ESI Group has listed the top ten trends in project management to enable companies to keep up to date with the latest developments in the project management sector.
The senior management and practitioners of ESI International have listed the top 10 trends in project management to enable companies to keep up to date during 2008 1 – Investment in project management training to counter effects of a troubled economy – keeping projects on track and on budget can counter the ill effects of a down economy .
Strategic organisations realise that an unsettled economy is the time to invest in project management training and development to optimise performance.
2 – Better, faster project decision-making – the pressures for project managers to ‘get it done yesterday’ keep increasing, particularly with today’s tightening budgets.
Project managers need to deploy best practices when choosing projects, knowing when to say no to ventures that won’t deliver a solid return on investment (ROI) and when to approve promising projects.
3 – Critical thinking as a key project management competency – technical competence alone doesn’t create success.
Project management has evolved into a robust discipline, and critical thinking is the key soft skill that can make the difference between success and failure.
4 – Emerging relevance of the project management office.
– project management offices (PMO) ensure a higher chance for organisations to reach their goals (Imagine the space shuttle without its command centre.) PMOs streamline processes, coordinate projects and enable more efficiency in day-to-day project management.
As more companies see the relevance of PMOs, this trend will become increasingly important to overall project management design.
5 – Co-dependency between project management and enterprise analysis – in active knowledge-management transfer, project managers with greater experience levels and an interest in functions such as risk management are taking on traditional business analyst responsibilities, including enterprise analysis.
6 – Project managers taking leadership roles in organisational change – in the face of unrelenting organisational change, project/programme managers need to take a leadership role.
However, leadership qualities are not programme deliverables, so project managers occasionally need direction in fulfilling their organisational change leadership obligations.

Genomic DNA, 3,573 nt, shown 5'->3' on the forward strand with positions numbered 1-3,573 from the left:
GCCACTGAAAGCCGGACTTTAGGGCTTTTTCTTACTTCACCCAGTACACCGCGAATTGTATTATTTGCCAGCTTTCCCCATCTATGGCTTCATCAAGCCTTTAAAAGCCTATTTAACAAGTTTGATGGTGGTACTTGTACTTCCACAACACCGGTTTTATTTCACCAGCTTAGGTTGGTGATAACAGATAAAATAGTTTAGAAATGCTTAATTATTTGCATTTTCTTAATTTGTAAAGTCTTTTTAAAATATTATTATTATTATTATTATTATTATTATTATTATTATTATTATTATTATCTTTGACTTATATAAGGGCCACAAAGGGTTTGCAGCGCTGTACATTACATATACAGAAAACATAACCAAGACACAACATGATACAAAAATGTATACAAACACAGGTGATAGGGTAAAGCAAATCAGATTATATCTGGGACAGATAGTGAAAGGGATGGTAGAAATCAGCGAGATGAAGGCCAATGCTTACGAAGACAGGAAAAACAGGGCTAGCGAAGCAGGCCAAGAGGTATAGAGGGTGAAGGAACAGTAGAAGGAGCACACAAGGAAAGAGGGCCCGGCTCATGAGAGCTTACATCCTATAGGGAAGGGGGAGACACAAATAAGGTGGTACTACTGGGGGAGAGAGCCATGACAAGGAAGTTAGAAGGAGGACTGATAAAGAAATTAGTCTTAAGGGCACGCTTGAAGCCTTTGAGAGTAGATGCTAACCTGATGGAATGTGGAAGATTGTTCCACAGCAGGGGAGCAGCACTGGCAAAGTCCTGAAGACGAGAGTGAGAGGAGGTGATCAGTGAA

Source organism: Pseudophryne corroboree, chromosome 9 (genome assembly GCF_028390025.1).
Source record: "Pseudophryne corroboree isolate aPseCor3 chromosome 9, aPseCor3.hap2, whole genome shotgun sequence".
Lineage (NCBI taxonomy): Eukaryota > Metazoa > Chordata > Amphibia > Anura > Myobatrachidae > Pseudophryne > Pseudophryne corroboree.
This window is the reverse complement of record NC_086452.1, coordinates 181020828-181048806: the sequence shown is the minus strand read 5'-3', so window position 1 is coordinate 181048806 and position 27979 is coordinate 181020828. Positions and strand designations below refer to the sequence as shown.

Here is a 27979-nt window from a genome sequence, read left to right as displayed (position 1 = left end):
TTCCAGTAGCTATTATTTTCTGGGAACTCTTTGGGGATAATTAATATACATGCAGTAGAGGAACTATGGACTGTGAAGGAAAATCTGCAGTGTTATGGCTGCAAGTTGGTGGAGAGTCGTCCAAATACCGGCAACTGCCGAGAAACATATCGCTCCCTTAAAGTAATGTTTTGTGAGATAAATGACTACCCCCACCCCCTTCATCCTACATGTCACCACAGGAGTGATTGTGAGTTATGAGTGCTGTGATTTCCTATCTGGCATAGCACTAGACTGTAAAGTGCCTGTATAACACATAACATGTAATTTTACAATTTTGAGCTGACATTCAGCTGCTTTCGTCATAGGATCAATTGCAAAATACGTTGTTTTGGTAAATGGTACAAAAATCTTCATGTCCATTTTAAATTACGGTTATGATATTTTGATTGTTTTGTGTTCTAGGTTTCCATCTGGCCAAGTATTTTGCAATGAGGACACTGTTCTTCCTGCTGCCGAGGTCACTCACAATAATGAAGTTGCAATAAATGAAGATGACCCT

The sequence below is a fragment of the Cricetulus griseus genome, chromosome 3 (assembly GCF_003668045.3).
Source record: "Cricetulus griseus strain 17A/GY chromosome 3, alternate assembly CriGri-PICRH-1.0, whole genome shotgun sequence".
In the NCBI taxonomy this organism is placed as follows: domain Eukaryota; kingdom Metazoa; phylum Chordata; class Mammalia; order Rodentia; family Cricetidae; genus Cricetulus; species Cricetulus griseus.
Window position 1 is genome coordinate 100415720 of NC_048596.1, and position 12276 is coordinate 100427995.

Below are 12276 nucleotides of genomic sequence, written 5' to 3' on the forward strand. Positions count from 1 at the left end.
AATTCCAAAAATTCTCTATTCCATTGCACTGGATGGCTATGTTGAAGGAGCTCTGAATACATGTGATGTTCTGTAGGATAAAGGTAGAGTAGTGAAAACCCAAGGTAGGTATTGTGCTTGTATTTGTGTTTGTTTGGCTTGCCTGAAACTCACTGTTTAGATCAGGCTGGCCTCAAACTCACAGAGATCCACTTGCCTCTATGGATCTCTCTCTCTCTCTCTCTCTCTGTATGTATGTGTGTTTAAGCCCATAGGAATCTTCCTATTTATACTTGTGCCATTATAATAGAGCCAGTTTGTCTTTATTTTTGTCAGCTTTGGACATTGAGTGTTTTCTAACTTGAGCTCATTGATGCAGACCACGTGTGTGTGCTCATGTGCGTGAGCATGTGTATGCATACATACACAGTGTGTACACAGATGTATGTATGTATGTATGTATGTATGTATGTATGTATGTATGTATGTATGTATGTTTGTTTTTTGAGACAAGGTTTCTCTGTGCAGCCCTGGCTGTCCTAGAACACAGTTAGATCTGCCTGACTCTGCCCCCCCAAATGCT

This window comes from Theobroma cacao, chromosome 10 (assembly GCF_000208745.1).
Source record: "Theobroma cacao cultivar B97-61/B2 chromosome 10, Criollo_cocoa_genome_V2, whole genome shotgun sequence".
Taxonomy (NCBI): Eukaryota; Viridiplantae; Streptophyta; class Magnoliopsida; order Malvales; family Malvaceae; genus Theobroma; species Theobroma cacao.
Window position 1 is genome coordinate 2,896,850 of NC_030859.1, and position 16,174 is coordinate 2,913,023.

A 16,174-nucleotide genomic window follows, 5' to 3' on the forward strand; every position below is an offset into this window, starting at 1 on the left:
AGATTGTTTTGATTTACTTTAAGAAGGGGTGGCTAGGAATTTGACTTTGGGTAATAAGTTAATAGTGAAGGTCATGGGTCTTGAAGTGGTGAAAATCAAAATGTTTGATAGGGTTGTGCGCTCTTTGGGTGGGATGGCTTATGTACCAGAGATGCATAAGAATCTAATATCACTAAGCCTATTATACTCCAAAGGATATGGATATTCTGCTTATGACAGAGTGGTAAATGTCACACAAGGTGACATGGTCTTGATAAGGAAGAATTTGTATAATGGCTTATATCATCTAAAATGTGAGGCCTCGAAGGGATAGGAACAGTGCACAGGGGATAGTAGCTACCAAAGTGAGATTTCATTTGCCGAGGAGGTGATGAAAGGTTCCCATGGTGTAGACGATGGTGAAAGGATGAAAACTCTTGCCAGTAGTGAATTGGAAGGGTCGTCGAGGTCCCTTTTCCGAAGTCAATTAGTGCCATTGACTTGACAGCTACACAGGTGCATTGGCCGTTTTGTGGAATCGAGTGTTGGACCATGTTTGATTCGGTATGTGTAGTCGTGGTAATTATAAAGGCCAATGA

They need to understand business implications and what they mean for projects, and how they can drive organisational change through effective project/project-portfolio management.
7 – Communication challenges of remote team management – as projects are increasingly conducted remotely through outsourcing and global expansion, project communication is often based on e-mails and conference calls.
Unfortunately, a very small portion of what should be communicated is transmitted to the recipients through these channels.
To manage virtual teams, project managers need to find and use best practices in communications.
8 – Earning certification – certified programme management professionals will be joining the workforce in 2008.
This new certification from the Project Management Institute has project/programme management professionals asking what the inherent differences are between their disciplines.
9 – Navigating the overlap between PM and BA tasks – project managers and business analysts now recognise the symbiotic nature of their relationships.
They know where to draw the line on their responsibilities and how to work together on areas that overlap.
10 – Talent management’s impact on business return on investment – during the next several years, thousands of baby boomers will leave the workforce, and thousands of Millennials (born between 1982 and 1997) will enter it.
This will create challenges for managers, who will find that their new workers are motivated by a different set of incentives than the previous employees had been.
Organisations need to develop a talent management strategy that focuses on recruiting and retaining talent to improve business performance.
* About ESI International – ESI, a subsidiary of Informa plc (LSE:INF), helps people around the world improve the way they manage projects, contracts, requirements and vendors.
In addition to ESI’s more than 100 courses delivered in 18 languages at more than 75 locations worldwide, ESI offers eight certificate programmes through our educational partner, The George Washington University in Washington.
Founded in 1981, ESI’s regional offices are located in London, Singapore and Washington, DC.
To date, ESI’s programs have benefited more than 950,000 professionals worldwide.
related catagory other